Mavis, Hazel, Daphne and Gloria, pictured here weeding the garden, removing insect pests, and fertilizing all at the same time.

So now, while we’re waiting for the sun’s sciency goodness to manifest itself, Little Boy is learning how to herd chickens out of the garden beds, and the Herban Cowboy is moving a bit of chicken wire fencing, expanding the yard our girls have to scratch around in.

As for the rest of the Green Goddess Gardens, the kitchen garden has been mulched, the nasty garden fence taken down, peas growing, sprouts (green beans, radishes, broccoli, lettuce).  There’s a lemon cucumber plant and some kind of tomato that the Husband brought home from work, seeds are planted (yellow squash, zucchini, cucumber, basil, parsley).

Wood sorrel. The Irish shamrock. Little Boy eats them right out of the ground. I prefer them in egg salad.

Spring is so busy.  It’s too much work for me.  I prefer the forced laziness that the heat of summer brings.  But at least the work is fun.  And it goes with beer or wine.

And gardening is not all hard work.  We forage for wild food and encourage it in our yard.  We’ve got yellow dock for soups, chickweed and wood sorrel for salads, and Little Boy and I are both watching the wild blackberry flowers with mouth watering impatience.  This year I am resolved to make wild fruit jam.  Either blackberry or mulberry.  I vow this every spring.  I hope this is the year I really do it.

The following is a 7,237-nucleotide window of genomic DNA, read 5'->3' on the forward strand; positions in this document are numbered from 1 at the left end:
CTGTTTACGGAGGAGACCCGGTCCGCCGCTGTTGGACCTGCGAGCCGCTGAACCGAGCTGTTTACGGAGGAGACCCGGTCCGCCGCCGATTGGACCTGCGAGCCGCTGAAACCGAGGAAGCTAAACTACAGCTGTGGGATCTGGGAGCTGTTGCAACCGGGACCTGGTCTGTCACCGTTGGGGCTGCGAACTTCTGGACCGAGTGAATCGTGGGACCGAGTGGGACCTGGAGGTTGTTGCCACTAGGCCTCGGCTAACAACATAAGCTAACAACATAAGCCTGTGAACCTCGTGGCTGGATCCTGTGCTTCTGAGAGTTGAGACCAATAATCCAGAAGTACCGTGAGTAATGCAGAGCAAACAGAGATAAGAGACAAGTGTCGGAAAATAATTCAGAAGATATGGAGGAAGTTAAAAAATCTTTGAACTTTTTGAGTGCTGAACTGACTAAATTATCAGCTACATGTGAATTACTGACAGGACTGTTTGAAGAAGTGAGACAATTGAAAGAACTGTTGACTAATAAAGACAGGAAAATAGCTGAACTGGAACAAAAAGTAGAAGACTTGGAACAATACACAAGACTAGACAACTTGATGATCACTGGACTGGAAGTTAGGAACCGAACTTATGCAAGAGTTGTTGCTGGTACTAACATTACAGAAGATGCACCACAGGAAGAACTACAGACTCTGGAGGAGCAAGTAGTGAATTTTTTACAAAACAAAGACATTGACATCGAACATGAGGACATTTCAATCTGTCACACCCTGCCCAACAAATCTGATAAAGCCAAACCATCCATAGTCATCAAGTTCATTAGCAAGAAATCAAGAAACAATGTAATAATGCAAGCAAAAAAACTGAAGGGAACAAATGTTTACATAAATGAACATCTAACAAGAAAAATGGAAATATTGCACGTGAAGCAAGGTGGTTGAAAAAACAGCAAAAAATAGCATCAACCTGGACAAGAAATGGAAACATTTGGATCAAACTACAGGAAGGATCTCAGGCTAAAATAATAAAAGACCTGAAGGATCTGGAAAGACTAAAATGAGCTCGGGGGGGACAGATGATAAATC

UPDATE:  Our solar energy experiment was a dud.  Neither balloon expanded.  Not sure if bottles were not painted enough, or if we’re just crappy scientists.  Either way, I think we’ll just move on to the next one in the book.

Wild blackberry. We're gonna eat it.

Categories: Cowgirl's Livestock, Fabulous Foraging, Green Goddess Garden, Possum Living, The Homestead, Unschooling | Tags: , , , , , | Leave a comment